Iago easily manipulates and controls his puppets in Cyprus due to its small and confined area. Roderigo, who appears to be the closest person to Iago, is also under his manipulation. Iago takes advantage of Roderigo’s infatuation with Desdemona to perform tasks that he doesn’t want to be associated with. Iago informs Roderigo about Desdemona’s alleged affair and orders him to “knock out his brains.” (Shakespeare, 1080) Being in Cyprus transforms Iago from being powerless to the most powerful, allowing him to manipulate everyone close to him with the power given by Othello.

Throughout the play, Othello undergoes the most significant transformation among the three characters. Initially, Othello holds the revered position of a highly regarded general in the Venetian forces but tragically evolves into a murderer. While residing in Venice, Othello serves as the council’s primary figure for military leadership, although he lacks ultimate authority and must comply with their decisions. This can be observed in the play when he is instructed to fulfill his military duties in Cyprus as per the council’s orders. Additionally, Othello is characterized by his unwavering trust. He places complete faith in ‘Honest’ Iago to safeguard his wife during times of war.

Othello addresses the council, saying, “Please your grace, my ancient is a man of integrity and reliability. I entrust him with the responsibility of taking care of my wife and anything else your grace deems necessary to send after me” (Shakespeare, 1018). However, once in Cyprus, Othello becomes the most influential person due to his role as the commanding officer. This authority causes him to lose trust in almost everyone around him, leading to his descent into madness. Othello transforms from a confident and secure man into a self-doubting individual. His doubts are evident in his questioning of his wife’s loyalty.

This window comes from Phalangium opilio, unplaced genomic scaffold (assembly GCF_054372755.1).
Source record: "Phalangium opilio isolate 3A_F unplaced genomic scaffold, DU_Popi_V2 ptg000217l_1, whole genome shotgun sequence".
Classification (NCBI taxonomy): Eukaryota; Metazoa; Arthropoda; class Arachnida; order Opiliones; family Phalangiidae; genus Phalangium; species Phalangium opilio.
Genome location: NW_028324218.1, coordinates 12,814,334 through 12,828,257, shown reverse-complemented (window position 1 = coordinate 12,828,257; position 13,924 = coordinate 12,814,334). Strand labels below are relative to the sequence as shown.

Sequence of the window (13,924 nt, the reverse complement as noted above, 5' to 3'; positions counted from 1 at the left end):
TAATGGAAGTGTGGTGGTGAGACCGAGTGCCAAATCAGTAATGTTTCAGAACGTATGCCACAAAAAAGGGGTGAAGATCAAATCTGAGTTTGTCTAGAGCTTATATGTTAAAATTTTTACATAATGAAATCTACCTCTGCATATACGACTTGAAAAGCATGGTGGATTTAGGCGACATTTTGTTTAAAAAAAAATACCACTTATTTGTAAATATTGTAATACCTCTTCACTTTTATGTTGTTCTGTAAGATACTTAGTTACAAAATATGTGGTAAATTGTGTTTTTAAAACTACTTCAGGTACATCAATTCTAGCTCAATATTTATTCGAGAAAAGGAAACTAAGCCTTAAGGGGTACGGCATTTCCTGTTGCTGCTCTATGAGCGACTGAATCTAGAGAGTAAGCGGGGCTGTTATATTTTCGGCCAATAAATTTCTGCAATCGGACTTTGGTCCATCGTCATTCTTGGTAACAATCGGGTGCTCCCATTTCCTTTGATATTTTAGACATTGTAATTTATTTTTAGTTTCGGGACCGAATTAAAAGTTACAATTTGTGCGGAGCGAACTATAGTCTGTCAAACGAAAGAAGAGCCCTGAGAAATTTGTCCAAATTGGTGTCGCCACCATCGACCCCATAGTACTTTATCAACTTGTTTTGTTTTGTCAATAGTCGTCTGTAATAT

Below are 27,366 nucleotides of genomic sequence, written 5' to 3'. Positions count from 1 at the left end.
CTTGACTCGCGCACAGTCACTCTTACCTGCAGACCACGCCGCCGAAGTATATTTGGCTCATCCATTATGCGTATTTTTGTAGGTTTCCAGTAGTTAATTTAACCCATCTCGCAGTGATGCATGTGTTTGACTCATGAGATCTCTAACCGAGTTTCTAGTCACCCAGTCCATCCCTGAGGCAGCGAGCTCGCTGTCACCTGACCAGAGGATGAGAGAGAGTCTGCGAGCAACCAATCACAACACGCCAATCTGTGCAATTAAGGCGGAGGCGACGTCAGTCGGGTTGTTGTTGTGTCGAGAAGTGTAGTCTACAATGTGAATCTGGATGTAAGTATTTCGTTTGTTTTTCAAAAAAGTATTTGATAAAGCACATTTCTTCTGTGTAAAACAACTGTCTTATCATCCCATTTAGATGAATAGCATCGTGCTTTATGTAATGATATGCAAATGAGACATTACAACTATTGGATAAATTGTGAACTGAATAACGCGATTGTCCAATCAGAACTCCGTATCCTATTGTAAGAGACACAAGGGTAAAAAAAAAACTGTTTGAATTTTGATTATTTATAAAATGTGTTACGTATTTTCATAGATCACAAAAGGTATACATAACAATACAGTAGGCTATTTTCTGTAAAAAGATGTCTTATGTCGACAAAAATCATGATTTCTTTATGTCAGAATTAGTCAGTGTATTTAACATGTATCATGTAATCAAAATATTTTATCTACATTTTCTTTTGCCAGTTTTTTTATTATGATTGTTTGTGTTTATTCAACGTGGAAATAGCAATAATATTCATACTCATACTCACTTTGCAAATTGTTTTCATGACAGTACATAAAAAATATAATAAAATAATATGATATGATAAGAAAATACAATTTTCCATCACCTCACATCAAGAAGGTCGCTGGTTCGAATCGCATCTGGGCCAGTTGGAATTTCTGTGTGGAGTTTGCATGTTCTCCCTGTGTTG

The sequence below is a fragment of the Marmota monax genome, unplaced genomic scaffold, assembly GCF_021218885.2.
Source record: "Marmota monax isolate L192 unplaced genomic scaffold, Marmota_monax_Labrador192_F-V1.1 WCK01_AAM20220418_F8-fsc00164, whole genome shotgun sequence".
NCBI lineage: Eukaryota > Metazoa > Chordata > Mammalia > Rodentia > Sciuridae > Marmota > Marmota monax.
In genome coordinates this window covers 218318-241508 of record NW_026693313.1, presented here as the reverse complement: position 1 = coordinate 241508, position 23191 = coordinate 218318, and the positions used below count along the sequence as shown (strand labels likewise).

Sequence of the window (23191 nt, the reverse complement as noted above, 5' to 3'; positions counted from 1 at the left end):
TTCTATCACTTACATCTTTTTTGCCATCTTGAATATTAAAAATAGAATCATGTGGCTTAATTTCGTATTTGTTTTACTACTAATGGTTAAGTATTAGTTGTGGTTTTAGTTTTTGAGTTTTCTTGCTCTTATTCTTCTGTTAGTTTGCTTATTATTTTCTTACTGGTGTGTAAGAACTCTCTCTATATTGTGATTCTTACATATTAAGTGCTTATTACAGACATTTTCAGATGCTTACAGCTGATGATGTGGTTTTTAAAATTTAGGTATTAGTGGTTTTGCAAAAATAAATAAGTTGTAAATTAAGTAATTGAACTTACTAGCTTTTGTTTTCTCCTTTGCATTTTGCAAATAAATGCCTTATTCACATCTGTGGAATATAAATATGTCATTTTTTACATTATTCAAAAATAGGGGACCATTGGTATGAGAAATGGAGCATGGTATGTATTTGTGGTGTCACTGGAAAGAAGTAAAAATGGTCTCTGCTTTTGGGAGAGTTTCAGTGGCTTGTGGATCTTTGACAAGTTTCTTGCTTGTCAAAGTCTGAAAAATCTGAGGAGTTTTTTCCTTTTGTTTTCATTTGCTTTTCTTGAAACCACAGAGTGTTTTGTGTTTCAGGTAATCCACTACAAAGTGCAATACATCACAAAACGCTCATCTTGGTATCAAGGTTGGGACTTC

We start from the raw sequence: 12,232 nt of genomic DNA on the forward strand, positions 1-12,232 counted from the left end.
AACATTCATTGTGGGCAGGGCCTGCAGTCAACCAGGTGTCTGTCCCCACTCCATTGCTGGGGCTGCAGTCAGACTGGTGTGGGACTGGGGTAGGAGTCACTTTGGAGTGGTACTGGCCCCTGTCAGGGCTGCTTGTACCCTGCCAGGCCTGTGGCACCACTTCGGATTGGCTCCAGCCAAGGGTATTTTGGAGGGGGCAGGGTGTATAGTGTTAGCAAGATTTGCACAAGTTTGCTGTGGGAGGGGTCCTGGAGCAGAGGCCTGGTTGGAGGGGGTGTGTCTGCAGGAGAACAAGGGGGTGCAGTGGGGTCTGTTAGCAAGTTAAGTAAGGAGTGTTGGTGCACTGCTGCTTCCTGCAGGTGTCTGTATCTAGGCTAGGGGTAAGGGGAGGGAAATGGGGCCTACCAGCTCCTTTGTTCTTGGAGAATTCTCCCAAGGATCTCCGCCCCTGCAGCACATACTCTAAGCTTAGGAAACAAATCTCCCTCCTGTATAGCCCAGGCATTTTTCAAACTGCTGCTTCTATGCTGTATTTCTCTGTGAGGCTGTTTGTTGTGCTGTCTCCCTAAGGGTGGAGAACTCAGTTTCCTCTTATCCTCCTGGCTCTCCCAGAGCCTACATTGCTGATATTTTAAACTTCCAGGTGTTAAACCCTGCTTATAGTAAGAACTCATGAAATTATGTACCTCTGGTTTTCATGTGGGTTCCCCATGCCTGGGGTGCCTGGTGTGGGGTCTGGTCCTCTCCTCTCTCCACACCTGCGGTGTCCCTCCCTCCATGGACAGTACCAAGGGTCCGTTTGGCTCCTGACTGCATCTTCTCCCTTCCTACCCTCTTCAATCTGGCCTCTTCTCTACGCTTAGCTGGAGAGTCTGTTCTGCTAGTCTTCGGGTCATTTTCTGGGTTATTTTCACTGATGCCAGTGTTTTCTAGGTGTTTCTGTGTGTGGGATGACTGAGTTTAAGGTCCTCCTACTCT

Despite the fact that Iago plants the seed of unfaithfulness in Othello’s mind, it is Othello himself who allows it to spiral out of control. In Cyprus, Othello undergoes a change and begins to mistreat women for the first time. He forces Desdemona to swear her loyalty due to his lack of trust. He starts by calling her a whore and even goes as far as physically abusing her in front of his colleague. Lodovico is shocked by Othello’s actions and remarks, “My lord, this would not be believed in Venice, Though I should swear it I saw’t. ‘Tis very much.” Othello also commits a crime that not only alters his own life but also affects everyone around him. With Iago’s assistance, Othello decides to kill his wife, Desdemona. Upon the revelation of the truth, Othello feels trapped and believes suicide is his only option. This sequence of events would never occur in Venice where Othello is aware of the standards and traditions. However, with the change in setting where Othello has complete control, he abuses his power. Ultimately, it is through both settings that Othello’s tragic flaw of insecurity is revealed.

Shakespeare employs a stark contrast between the refined and civilized city of Venice and the war-torn island of Cyprus in The Tragedy of Othello, a tale that unfolds in two vastly different settings. This contrast serves to heighten the intensity of the characters’ actions, as they are influenced and transformed by their surroundings. Desdemona, once a vibrant figure, becomes a shadow of her former self, subjected to abuse. Iago, on the other hand, evolves into a manipulative villain with considerable power. Lastly, Othello, the protagonist, experiences a shift in his character, transitioning into an insecure leader consumed by his thirst for power. This contrast of settings and its effect on the characters’ behavior is a pivotal aspect of Shakespeare’s tragedy.

Work Cited Shakespeare, William. “The Tragedy of Othello.” Trans. ArrayLiterature.. 2nd. New York: The McGraw Hill, 2008. 1012-1097. Print.